The Friday Five
My title implies I've done this for a while. This is, however, the first "Friday Five." I hope to do this every Friday, and I expect that there will rarely ever be just five.
The links are in the blurb titles.
I was in my RSS Reader zipping past all of the articles promising "10 Secrets for..." when I was stopped by Clay Parker Jones saying, "I found four great 'N things I learned launching X startups' articles recently and I read them and pulled out my favorites for you."
I like that kind of meta-generosity.
I am not in startup space but seem to pay a lot of attention to the literature about them. It just seems that the startup is in a learning mode and I like to tag along. Also much of the learning is the common sense that leads to much success and, like much common sense, you don't pay attention to it or practice it until it's repeated for you in "10 secrets for..." And then you modify your approach for a couple days.
8. All startups are fucked in at least one major way. Keep going.
I think we use the term "white space" to imply a zone of things generally in-between, or places overlooked in the general dynamic of life, business, products, services, etc. We identify "white space" as the place where, on finally paying attention to its emptiness, we can contribute creativity, innovation, insight.
There are these spaces in between houses on one of the great canals of Amsterdam that an artist found recently, and used. Nice idea.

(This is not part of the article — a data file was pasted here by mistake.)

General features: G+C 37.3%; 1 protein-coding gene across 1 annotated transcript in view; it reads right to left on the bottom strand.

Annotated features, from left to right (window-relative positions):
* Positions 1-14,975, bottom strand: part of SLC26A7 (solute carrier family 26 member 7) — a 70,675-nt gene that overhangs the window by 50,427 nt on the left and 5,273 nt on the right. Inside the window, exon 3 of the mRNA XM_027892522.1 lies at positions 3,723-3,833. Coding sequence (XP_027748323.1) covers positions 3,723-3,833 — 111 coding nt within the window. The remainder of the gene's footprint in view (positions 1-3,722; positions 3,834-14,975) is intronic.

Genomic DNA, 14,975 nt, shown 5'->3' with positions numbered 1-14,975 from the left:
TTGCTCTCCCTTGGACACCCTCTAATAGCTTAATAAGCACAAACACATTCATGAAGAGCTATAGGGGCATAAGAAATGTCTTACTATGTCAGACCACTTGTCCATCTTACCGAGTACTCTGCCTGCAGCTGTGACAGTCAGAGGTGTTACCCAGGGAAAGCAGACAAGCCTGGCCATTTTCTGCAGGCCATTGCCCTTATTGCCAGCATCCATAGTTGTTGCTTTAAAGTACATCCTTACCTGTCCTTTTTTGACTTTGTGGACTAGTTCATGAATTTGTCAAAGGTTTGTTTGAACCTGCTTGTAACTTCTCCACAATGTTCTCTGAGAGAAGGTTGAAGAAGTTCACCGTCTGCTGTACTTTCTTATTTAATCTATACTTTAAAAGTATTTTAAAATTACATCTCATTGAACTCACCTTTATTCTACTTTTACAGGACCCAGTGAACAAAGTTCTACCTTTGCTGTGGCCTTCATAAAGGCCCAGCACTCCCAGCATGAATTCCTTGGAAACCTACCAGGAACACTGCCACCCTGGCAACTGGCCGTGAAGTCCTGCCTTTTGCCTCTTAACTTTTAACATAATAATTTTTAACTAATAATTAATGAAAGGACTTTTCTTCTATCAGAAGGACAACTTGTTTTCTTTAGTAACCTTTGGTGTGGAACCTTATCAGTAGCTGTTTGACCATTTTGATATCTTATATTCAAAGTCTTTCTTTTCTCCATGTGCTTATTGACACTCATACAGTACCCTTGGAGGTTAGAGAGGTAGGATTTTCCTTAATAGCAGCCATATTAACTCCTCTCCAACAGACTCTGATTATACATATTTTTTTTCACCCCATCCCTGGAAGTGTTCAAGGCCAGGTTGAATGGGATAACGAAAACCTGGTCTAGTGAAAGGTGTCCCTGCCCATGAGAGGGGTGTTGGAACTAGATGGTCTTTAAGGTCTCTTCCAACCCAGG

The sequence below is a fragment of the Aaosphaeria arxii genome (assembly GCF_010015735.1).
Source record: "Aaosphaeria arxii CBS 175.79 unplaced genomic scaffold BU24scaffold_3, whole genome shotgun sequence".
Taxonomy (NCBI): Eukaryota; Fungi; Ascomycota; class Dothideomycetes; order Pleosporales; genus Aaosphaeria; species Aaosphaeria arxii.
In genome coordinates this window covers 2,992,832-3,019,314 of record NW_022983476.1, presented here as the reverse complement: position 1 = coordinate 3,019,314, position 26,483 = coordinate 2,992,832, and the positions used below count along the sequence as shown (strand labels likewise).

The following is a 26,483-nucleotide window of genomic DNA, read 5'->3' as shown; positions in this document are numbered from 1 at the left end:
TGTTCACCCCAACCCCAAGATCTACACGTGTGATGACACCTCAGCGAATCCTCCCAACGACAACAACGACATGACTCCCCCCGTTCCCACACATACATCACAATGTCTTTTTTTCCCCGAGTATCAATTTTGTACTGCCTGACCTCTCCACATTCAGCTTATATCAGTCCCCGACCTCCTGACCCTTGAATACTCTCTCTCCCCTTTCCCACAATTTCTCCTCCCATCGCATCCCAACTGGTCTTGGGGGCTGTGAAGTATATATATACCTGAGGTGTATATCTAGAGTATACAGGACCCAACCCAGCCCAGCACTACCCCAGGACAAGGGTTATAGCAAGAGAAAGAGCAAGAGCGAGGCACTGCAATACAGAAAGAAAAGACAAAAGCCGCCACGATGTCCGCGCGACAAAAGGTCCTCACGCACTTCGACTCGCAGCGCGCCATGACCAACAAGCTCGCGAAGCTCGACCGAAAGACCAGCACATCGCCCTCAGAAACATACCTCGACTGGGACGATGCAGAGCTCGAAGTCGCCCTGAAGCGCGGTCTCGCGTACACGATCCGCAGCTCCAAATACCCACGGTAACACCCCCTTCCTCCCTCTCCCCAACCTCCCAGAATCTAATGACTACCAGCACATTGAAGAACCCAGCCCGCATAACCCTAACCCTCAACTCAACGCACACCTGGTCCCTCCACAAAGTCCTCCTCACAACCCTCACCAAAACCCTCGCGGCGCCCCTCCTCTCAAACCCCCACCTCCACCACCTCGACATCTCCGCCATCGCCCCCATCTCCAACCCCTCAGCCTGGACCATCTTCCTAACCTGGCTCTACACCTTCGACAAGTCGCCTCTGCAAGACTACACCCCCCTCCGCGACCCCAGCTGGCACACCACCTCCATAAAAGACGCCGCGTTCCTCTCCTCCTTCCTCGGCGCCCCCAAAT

Detroit, always interesting, is now again the subject of a global fascination. If not assuming the city is dead, many are reading or hearing stories about the emergence of a young startup culture in the city.
This is usually accompanied by a descriptor of the city, emptied of population and in the process of self-demolition, as a "blank canvas." Josh Linkner objects, but accepts the notion of an "unfinished" canvas. He offers 4 elements including talent and space in his "paint-by-number guide" to success in the city.
For some reason everybody seems to be anticipating an imminent joblessness (and the destruction of the middle class) as a result of the cognitive and productive power of computers.
Tyler Cowen offers a bit of hope for certain personality types. Are you a "motivator"?
I have not yet made may way through this 7-part series on "making things people love." But in just the first of the sections, I was impressed with the generosity of the piece.
There's a lot here on product development, and a lot more if you take it as a model for thinking about what you know and offering it to others.
That's five. So I won't even mention the London high rise death ray nor suggest that you see if you, too, score in the top 1% in this quiz. And we'll save this thinking about smart cities for later commentary.